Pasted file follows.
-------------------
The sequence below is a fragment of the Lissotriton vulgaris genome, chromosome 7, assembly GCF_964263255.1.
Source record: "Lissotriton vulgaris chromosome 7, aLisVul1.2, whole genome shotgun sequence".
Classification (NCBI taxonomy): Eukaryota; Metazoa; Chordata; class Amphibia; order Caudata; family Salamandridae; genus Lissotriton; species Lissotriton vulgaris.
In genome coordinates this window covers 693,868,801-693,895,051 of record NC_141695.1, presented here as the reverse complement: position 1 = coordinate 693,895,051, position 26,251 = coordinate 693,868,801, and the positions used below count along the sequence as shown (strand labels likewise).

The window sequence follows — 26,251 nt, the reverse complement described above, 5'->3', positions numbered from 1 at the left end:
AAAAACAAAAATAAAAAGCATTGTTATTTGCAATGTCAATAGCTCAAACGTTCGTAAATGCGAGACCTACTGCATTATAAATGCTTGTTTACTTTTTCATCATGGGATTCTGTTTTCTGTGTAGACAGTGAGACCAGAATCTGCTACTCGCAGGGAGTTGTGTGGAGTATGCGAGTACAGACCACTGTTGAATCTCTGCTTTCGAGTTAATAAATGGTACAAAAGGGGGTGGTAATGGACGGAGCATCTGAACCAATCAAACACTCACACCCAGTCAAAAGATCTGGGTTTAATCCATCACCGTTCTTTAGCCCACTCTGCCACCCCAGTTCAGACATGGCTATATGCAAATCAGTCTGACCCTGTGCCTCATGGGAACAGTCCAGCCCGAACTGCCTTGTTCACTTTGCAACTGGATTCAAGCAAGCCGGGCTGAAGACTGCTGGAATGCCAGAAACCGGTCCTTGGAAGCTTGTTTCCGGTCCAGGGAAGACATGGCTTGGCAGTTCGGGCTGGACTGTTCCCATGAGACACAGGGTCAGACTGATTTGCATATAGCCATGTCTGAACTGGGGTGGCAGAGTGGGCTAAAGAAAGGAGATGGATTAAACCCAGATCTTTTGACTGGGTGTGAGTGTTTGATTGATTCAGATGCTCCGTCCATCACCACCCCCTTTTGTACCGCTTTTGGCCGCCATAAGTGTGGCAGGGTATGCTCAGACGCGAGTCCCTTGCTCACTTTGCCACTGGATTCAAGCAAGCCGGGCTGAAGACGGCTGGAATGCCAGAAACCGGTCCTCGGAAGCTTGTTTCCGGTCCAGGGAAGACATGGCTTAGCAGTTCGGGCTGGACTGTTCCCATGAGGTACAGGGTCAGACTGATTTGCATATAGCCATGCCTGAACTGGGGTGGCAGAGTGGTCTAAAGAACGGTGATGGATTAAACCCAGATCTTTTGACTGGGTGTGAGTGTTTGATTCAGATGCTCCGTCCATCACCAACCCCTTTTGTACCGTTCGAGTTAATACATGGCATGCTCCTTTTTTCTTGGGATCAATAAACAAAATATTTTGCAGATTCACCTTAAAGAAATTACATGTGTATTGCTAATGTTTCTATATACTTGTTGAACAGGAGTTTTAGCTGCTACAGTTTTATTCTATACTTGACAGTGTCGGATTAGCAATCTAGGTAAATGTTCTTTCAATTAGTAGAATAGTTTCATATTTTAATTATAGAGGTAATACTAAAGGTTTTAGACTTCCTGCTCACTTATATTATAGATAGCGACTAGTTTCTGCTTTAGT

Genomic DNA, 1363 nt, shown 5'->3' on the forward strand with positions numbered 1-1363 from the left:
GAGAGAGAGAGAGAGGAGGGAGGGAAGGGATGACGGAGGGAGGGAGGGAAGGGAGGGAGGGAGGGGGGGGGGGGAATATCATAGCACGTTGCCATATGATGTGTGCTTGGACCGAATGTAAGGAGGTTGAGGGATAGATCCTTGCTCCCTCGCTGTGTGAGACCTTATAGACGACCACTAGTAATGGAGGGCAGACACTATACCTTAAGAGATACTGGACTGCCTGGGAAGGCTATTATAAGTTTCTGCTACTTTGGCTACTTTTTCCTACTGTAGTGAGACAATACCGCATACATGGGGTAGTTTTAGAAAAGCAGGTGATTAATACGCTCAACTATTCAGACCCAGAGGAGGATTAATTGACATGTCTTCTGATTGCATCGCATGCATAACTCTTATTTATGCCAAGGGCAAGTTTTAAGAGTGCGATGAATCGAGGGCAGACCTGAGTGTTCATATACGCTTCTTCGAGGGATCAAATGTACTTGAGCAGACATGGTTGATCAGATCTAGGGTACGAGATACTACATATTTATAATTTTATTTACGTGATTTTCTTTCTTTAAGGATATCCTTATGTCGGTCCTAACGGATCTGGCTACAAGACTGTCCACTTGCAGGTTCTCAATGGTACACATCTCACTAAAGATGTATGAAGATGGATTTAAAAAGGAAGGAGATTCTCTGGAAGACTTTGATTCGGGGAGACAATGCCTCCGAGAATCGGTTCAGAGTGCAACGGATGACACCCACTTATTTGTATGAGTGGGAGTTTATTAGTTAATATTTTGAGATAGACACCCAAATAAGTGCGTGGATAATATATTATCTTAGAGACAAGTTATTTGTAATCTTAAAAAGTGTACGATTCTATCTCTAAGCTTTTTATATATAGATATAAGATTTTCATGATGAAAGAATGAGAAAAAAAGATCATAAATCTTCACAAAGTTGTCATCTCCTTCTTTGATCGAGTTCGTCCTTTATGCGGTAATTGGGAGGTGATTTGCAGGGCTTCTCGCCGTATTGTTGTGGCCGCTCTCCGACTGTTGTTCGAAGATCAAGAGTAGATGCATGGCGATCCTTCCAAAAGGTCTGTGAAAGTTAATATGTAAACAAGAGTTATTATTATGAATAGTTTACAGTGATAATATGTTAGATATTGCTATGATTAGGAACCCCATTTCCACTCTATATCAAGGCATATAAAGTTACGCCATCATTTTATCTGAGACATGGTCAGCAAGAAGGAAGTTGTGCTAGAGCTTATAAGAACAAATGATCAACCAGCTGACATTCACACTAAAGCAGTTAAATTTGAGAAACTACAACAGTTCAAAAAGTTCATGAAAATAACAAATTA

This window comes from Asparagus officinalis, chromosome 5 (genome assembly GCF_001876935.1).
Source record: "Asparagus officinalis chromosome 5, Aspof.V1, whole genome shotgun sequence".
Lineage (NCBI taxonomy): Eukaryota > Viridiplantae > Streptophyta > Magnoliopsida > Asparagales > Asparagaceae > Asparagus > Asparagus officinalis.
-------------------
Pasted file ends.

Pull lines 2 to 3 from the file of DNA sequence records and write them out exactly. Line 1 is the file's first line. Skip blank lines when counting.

Source record: "Lissotriton vulgaris chromosome 7, aLisVul1.2, whole genome shotgun sequence".
Classification (NCBI taxonomy): Eukaryota; Metazoa; Chordata; class Amphibia; order Caudata; family Salamandridae; genus Lissotriton; species Lissotriton vulgaris.